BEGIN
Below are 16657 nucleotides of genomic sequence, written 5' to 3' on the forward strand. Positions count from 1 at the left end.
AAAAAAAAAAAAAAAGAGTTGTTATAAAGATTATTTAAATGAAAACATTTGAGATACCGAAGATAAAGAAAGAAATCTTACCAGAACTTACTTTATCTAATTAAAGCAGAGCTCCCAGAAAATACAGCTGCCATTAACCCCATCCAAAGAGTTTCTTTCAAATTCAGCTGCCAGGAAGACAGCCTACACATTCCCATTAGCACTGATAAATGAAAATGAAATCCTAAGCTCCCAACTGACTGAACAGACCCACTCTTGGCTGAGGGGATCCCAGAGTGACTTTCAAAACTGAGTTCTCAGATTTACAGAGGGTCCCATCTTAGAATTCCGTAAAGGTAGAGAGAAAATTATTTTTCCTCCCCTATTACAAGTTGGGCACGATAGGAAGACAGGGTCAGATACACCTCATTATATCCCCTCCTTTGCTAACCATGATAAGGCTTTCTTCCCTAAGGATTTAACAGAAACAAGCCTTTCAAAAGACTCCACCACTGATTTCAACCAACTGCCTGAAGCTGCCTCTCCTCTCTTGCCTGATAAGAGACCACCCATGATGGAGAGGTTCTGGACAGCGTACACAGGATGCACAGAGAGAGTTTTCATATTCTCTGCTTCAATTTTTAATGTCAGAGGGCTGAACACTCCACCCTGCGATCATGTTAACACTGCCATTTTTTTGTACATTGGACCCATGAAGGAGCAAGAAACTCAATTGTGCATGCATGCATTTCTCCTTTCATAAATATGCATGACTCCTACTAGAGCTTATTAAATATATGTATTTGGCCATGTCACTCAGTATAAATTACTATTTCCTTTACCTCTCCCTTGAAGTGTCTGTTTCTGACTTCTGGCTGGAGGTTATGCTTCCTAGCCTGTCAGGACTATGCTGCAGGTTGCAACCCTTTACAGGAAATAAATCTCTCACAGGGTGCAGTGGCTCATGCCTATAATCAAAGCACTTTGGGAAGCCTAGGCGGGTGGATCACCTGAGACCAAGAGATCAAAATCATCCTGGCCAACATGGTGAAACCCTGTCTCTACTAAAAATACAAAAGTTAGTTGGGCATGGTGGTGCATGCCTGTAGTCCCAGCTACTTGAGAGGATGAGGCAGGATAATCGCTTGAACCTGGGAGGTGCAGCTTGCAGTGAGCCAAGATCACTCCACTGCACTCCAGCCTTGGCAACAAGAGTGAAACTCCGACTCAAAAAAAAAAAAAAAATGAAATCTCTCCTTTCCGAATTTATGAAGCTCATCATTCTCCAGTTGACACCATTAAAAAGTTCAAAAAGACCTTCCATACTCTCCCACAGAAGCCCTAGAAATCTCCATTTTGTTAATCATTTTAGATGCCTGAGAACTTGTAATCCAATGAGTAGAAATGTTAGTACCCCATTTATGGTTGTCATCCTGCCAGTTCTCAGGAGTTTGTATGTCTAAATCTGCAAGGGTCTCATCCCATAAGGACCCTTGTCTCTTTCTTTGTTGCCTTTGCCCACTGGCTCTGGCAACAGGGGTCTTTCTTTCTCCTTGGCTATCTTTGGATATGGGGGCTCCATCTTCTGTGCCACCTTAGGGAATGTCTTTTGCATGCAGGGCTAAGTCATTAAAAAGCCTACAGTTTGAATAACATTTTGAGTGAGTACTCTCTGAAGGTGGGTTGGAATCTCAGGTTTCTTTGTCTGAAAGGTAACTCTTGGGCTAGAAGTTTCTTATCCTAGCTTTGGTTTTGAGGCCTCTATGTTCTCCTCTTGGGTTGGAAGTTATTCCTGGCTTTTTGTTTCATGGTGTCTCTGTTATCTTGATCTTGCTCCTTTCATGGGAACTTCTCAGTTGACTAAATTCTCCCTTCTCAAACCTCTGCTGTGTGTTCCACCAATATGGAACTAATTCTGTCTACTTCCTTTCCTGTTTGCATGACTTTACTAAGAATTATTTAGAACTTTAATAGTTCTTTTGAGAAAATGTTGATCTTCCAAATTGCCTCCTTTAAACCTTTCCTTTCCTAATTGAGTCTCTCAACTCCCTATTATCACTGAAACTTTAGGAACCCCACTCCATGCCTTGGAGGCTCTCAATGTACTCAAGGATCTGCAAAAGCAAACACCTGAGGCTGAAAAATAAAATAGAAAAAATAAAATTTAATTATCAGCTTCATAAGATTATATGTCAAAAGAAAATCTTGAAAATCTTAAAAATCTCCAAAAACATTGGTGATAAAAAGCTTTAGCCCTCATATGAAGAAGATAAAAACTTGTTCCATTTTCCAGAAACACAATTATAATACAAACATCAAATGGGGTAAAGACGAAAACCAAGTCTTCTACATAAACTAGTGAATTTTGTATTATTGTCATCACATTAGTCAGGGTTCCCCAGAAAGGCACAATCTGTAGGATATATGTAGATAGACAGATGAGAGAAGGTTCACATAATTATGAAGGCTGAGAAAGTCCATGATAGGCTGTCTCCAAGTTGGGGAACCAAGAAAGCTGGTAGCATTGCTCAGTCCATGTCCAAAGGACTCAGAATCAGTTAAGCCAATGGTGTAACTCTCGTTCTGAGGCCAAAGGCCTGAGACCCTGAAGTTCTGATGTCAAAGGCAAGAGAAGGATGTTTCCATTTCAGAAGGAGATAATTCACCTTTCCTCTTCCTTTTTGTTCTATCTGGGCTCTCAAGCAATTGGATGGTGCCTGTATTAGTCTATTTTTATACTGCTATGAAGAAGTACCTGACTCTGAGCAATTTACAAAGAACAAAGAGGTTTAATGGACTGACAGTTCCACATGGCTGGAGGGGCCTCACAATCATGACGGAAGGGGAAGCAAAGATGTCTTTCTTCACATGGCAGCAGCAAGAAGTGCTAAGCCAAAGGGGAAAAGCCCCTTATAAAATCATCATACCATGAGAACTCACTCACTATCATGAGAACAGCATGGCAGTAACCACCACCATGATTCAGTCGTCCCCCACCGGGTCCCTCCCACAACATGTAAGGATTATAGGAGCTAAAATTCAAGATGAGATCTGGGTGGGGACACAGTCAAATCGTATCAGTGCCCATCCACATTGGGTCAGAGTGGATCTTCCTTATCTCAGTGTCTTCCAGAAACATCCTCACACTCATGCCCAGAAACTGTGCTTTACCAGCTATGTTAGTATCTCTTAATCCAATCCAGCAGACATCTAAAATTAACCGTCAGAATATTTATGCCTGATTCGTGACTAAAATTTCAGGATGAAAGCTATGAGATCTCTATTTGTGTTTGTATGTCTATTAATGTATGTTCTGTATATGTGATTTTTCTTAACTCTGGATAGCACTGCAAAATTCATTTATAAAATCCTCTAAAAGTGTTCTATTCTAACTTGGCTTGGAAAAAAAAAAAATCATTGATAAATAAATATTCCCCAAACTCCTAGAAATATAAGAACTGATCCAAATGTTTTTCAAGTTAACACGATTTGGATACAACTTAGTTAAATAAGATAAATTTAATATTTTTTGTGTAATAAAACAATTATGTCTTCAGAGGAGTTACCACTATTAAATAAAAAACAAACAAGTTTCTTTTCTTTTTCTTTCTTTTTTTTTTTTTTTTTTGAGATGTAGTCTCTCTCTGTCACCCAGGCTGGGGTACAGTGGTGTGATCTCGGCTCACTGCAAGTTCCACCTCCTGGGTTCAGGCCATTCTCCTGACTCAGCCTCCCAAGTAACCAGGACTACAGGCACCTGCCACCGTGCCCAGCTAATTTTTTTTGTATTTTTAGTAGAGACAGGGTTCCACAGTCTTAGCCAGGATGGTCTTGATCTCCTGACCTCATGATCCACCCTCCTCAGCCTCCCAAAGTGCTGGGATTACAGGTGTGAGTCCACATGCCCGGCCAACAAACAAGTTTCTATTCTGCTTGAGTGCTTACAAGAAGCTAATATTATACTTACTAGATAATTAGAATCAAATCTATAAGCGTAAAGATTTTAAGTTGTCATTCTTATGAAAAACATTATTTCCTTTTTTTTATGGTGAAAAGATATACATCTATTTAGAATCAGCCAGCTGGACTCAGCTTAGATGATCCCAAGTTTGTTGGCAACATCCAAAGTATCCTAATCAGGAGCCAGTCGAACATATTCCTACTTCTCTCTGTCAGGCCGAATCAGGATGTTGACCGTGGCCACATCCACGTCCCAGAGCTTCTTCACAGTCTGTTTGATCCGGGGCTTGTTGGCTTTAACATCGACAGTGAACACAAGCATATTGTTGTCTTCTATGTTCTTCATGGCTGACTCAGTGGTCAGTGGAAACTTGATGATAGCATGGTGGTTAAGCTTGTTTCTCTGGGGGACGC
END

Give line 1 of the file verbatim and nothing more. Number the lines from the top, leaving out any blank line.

Below are 16657 nucleotides of genomic sequence, written 5' to 3' on the forward strand. Positions count from 1 at the left end.